Male Jewish babies are circumcised and give a name and a blessing at eight days of age. Luke 2:21 tells us that Mary and Joseph chose the name “Jesus,” which in Hebrew is Y’shua. Then, when Mary had finished her days of isolation according the Law of Moses (30 days), she and Joseph brought Jesus to the temple. Luke says that “they brought him to Jerusalem, to present him to the Lord” (v. 22). They brought two doves with them to sacrifice, which shows that they were poor. This presentation at the temple is interesting, because of the Jewish rite of Pidyon HaBen.
In Luke 2:23 it says, “As it is written in the law of the Lord, Every male that openeth the womb shall be called holy to the Lord.” The firstborn son belonged to the temple and to the service of God. By making sacrifice and performing the pidyon haben, the firstborn son was relieved of this obligation. Thus, Christ, our Savior, the very God, did not serve in the temple. Instead, He became the great and last sacrifice on our behalf, and took upon Himself the sins of all mankind.
At the temple, both Anna and Simeon recognized the child as the promised Messiah. While the priests and Levites unknowingly went through the motions of serving God in the temple, the Lord blessed these two with personal revelation, so that they knew the Messiah.
The visit of the Wise Men occurred after this, and it was their visit and inquiry made to Herod that aroused Herod’s jealousy. Joseph was warned in a dream to take the babe into Egypt to escape the wrath of Herod, who slaughtered the babies of Bethlehem in the hope of killing a future king. In Egypt the traditional location of Mary and Joseph’s sojourn in Egypt was Elephantine. Elephantine is an island in the Nile River in southern Egypt. A Jewish military group lived there from 650 B.C., and they obtained permission from Jerusalem to build a temple there. 
In Matthew 2 we learn that Joseph was again visited by an angel after Herod was dead, telling him it was safe to return to Israel, but hearing that Herod’s son ruled in Israel, Joseph led his little family back to Galilee.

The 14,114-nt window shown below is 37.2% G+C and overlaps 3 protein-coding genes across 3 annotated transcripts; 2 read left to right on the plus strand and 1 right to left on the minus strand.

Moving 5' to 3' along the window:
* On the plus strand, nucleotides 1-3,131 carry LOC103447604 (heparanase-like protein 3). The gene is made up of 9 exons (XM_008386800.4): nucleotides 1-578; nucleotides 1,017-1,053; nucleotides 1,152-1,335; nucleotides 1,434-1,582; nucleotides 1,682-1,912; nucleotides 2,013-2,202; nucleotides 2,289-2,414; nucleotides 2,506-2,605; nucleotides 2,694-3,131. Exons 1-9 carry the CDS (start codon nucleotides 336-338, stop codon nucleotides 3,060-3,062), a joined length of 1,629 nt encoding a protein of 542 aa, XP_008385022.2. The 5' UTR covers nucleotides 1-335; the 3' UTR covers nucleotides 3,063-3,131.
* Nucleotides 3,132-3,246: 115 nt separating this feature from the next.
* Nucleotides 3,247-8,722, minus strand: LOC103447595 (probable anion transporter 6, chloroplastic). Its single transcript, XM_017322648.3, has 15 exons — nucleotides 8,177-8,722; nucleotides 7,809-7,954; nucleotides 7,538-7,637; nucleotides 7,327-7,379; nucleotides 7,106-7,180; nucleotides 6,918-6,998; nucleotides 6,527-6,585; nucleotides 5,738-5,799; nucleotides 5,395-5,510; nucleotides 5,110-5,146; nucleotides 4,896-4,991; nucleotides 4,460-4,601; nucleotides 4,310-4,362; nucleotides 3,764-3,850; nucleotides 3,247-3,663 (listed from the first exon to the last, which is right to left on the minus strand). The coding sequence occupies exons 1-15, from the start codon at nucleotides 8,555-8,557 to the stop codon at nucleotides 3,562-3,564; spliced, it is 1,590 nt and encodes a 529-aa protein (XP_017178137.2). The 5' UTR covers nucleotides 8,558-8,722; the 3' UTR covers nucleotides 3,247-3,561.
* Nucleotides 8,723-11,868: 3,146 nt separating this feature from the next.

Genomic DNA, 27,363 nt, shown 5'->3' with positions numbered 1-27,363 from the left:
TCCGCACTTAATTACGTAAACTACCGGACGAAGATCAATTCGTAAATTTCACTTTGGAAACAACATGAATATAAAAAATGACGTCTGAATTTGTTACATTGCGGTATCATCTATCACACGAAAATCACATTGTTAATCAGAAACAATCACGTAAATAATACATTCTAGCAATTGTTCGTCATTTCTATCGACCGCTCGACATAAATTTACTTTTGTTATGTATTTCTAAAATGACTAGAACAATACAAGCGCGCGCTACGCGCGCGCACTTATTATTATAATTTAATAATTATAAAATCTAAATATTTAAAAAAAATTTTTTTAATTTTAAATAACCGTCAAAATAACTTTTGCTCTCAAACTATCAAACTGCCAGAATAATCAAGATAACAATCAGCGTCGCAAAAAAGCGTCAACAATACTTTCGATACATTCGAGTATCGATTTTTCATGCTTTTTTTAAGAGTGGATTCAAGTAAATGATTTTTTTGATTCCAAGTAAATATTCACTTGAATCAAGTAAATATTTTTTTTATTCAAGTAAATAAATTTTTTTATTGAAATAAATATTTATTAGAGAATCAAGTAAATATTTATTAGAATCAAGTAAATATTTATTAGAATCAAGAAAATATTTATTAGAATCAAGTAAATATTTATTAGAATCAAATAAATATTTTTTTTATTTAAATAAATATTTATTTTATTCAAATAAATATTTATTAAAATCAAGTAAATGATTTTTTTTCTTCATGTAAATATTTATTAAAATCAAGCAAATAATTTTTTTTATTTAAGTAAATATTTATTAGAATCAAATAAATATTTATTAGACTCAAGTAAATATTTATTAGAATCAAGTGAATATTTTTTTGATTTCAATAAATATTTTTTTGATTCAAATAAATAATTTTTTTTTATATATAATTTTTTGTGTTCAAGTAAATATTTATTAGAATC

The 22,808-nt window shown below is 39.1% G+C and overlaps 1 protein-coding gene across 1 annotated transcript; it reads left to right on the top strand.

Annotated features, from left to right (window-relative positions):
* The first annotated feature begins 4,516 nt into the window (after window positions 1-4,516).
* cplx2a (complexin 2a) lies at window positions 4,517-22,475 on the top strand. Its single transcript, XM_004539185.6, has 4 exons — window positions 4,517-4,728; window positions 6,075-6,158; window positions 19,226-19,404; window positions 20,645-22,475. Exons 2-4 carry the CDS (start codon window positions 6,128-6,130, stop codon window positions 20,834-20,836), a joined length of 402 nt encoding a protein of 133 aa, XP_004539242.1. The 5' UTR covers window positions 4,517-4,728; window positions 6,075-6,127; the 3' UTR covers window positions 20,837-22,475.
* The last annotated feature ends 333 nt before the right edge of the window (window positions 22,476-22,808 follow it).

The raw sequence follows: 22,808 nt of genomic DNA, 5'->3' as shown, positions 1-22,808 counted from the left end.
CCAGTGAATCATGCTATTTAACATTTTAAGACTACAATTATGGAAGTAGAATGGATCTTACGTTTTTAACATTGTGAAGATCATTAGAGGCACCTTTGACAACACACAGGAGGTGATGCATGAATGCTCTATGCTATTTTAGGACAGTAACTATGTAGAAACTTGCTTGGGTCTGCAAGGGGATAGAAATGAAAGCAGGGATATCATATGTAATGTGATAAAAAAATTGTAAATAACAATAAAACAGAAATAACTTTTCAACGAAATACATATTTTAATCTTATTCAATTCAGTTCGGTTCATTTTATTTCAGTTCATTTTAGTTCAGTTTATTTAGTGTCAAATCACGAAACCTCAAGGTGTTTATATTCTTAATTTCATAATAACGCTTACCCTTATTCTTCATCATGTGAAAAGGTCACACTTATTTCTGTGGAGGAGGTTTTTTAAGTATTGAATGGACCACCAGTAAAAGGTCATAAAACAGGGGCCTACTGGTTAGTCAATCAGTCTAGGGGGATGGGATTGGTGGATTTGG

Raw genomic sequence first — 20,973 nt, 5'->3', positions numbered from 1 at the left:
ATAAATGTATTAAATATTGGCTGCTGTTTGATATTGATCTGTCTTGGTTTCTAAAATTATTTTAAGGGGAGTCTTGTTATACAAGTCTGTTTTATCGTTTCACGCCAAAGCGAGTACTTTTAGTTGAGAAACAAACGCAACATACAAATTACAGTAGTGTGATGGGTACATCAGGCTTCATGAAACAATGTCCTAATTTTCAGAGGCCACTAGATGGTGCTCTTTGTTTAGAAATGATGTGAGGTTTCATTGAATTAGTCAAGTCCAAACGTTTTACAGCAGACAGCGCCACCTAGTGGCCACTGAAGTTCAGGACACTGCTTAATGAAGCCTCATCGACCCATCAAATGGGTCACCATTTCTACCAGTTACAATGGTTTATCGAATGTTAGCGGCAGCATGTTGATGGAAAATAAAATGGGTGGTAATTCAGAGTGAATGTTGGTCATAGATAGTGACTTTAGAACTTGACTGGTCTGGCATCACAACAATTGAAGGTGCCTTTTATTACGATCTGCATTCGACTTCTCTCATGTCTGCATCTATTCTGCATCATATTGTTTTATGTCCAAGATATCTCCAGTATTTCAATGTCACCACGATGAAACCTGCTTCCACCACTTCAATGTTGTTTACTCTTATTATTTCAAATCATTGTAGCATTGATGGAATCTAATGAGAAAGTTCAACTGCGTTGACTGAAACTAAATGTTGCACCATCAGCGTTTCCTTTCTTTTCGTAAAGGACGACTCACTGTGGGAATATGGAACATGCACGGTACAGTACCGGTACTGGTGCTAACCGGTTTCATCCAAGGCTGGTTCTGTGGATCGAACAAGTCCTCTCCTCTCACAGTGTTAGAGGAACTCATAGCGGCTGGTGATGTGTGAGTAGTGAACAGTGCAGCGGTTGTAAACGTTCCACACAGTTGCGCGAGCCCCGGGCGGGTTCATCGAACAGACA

The Bible is silent regarding most of Jesus’ childhood. Joseph was a carpenter in a small village, but the family were devoted, religious Jews. We do know that Jesus waxed strong and learned from grace to grace, line upon line. His calling gradually dawned on Him as He matured. He was so intelligent that He had no need to be taught.
Jews were required to make pilgrimage to the temple three times each year, for the spring festivals of Passover/Unleavened Bread/Bikkurim; the Feast of Weeks; and Feast of Trumpets/Day of Atonement/Feast of Tabernacles. Women, however, were not required to make these pilgrimages, because of their duties at home. It’s a demonstration of the family’s faithfulness that Mary accompanied Joseph at the time of Christ’s birth (at Passover) and at the time that they lost track of Jesus and found Him teaching in the temple. It appears that they were traveling in caravan with their extended family, so essentially, everyone went together (Luke 2:41-50).
The age of bar mitzvah is thirteen, and Jesus was just reaching this age when the family caravan went to Jerusalem for the Passover. This qualified Jesus to read from the scriptures and to expound on them. So we find Him “in the temple, sitting in the midst of the doctors, both hearing them, and asking them questions” (Luke 2:46). We can assume that they were amazed by His knowledge of the scriptures and His wisdom. Surely, He testified to them of the Messiah. “And Jesus increased in wisdom and stature, and in favour with God and man” (v. 52).
Jesus was perfectly obedient, and because he was, “he received all power, both in heaven and on earth.” ( Doctrine and C ovenants 93:17 . Emphasis added.) But Jesus did not receive this great power and glory all at once. He received it piecemeal, step by step, degree by degree, “line upon line, precept upon precept” ( D&C 128:21 ) until he received a fulness of the glory of the Father (see D&C 93:11–17 ).